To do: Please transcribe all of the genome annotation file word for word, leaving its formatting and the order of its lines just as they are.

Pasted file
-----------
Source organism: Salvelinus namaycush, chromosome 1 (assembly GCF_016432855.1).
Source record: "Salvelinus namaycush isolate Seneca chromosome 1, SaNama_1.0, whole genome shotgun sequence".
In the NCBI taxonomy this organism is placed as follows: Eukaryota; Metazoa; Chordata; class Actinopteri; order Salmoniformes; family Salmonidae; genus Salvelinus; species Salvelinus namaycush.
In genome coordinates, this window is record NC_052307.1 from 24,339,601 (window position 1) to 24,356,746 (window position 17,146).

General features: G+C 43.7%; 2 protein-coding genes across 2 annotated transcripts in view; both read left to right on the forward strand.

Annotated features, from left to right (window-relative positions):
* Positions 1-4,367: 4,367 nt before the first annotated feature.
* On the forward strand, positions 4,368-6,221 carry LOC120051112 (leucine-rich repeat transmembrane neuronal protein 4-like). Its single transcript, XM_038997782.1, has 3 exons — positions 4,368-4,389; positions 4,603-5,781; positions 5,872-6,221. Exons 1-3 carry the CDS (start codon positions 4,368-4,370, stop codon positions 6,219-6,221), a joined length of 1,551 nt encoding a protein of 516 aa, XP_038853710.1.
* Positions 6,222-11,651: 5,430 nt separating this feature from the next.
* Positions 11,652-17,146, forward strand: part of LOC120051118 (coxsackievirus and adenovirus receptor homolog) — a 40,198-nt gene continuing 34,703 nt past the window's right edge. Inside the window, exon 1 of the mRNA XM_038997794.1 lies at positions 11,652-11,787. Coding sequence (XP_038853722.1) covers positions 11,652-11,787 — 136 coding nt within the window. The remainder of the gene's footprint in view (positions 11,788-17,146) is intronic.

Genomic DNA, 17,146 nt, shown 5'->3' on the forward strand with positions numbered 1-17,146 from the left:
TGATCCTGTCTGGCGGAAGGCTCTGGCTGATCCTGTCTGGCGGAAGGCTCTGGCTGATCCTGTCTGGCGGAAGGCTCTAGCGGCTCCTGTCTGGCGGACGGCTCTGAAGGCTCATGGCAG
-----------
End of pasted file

Source organism: Salvelinus namaycush, chromosome 1 (assembly GCF_016432855.1).
Source record: "Salvelinus namaycush isolate Seneca chromosome 1, SaNama_1.0, whole genome shotgun sequence".
In the NCBI taxonomy this organism is placed as follows: Eukaryota; Metazoa; Chordata; class Actinopteri; order Salmoniformes; family Salmonidae; genus Salvelinus; species Salvelinus namaycush.
In genome coordinates, this window is record NC_052307.1 from 24,339,601 (window position 1) to 24,356,746 (window position 17,146).

General features: G+C 43.7%; 2 protein-coding genes across 2 annotated transcripts in view; both read left to right on the forward strand.

Annotated features, from left to right (window-relative positions):
* Positions 1-4,367: 4,367 nt before the first annotated feature.
* On the forward strand, positions 4,368-6,221 carry LOC120051112 (leucine-rich repeat transmembrane neuronal protein 4-like). Its single transcript, XM_038997782.1, has 3 exons — positions 4,368-4,389; positions 4,603-5,781; positions 5,872-6,221. Exons 1-3 carry the CDS (start codon positions 4,368-4,370, stop codon positions 6,219-6,221), a joined length of 1,551 nt encoding a protein of 516 aa, XP_038853710.1.
* Positions 6,222-11,651: 5,430 nt separating this feature from the next.
* Positions 11,652-17,146, forward strand: part of LOC120051118 (coxsackievirus and adenovirus receptor homolog) — a 40,198-nt gene continuing 34,703 nt past the window's right edge. Inside the window, exon 1 of the mRNA XM_038997794.1 lies at positions 11,652-11,787. Coding sequence (XP_038853722.1) covers positions 11,652-11,787 — 136 coding nt within the window. The remainder of the gene's footprint in view (positions 11,788-17,146) is intronic.

Genomic DNA, 17,146 nt, shown 5'->3' on the forward strand with positions numbered 1-17,146 from the left:
TGATCCTGTCTGGCGGAAGGCTCTGGCTGATCCTGTCTGGCGGAAGGCTCTGGCTGATCCTGTCTGGCGGAAGGCTCTAGCGGCTCCTGTCTGGCGGACGGCTCTGAAGGCTCATGGCAG